Measuring 1.8 km, the Limehouse Link, which opened in May 1993, connects the East End of London with Docklands. It cost pounds 360m and works out at the equivalent of pounds 86,000 per foot.
MPs on the Commons Public Accounts Committee said it was "unsatisfactory" that the Docklands Development Corporation had not carried out an economic study of the options for the road scheme, which had been built after pressure from property developers in the area. The committee warned that it expected such appraisals to be undertaken before contracts are signed and costs incurred in future.
The hard-hitting report will fuel criticism of the Link which, despite its cost, is still subject to delays and hold-ups. While the Link has been completed, bottle-necks still occur at its ends, on the Highway to the west and towards the A11 in the east.
An official at the Institute of Highways and Engineering said yesterday that the link had to be extended - especially in the east - before hold- ups could be eradicated. He suggested the Link could be made a priority "Red Route", like the parallel Whitechapel Road.
The Department of Transport and Docklands Corporation could have done more to put a figure on the wider benefits of the scheme, which had been touted as the reasons for its construction. For such large projects, said MPs, "departments should seek to quantify the expected economic benefits".
Once the money is spent, they should also make another study to see if those expected benefits have been achieved, to improve decision-making on future large building projects.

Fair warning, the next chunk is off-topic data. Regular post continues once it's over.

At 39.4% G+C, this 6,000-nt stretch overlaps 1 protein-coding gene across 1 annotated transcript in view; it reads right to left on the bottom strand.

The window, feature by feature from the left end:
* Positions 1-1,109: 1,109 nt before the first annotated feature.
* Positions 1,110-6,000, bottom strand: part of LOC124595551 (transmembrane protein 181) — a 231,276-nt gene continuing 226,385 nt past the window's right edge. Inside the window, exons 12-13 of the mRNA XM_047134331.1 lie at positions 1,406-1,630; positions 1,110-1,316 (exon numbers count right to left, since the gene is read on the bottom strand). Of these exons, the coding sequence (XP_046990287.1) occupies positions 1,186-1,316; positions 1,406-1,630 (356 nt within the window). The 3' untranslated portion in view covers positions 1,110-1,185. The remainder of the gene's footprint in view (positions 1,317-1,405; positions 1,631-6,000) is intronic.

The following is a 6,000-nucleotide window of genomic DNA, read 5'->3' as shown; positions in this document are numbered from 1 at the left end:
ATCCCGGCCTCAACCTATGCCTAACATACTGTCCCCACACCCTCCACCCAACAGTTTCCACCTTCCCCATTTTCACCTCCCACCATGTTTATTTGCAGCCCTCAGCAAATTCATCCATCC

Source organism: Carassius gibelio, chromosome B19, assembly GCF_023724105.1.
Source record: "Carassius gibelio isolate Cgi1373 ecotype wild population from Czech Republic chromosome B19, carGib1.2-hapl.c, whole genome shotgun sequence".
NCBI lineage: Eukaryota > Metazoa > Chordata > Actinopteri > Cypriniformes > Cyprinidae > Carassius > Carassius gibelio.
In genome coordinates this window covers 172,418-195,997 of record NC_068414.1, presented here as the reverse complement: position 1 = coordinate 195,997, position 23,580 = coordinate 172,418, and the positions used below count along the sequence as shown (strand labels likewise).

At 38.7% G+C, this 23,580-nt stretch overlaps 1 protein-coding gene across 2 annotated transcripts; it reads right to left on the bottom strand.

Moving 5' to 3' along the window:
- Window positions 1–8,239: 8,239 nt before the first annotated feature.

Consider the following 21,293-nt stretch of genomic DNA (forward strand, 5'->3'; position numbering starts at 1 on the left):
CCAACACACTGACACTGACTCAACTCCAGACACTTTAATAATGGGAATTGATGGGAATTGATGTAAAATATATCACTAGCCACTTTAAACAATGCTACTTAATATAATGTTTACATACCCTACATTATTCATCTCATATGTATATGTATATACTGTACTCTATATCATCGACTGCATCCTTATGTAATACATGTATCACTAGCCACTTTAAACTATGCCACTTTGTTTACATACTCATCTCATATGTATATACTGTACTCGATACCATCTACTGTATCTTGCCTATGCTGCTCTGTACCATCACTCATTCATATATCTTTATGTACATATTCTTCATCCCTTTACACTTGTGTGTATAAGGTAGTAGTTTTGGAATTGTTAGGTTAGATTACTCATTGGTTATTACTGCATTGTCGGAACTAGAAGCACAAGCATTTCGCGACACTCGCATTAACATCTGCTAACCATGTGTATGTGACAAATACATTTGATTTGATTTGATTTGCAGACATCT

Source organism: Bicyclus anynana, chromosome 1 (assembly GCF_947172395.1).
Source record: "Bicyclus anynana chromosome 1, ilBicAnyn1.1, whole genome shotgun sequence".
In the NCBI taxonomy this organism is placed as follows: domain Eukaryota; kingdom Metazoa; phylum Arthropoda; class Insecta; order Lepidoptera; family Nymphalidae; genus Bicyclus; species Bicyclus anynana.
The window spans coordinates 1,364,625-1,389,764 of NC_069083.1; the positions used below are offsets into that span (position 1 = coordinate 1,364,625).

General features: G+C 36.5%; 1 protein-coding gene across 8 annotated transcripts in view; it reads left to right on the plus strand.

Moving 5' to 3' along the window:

Some of the worst criticism was reserved for the way the construction costs spiralled, from an early estimate of pounds 141.5m in August 1988 to the figure given out after tenders had been considered, in September 1989, of pounds 227.6m. The Docklands Corporation, one of the Government's flagship urban development organisations, was accused by the MPs, the majority of whom are Conservative, of not "adequately explaining its dramatic underestimate of the expected cost".
One of the main reasons for this failing was the corporation's inability to appreciate the size of the task they were undertaking. The road was short, but it also included a tunnel with houses built immediately adjacent to the sides. In future, public bodies should put enough resources on one side when they begin large projects.
More than pounds 100m was spent on rehousing 565 families living in nearby council properties. The Corporation paid pounds 53.7m for Timber Wharves to rehouse 212 households at an average of pounds 250,000 per household.Reuse content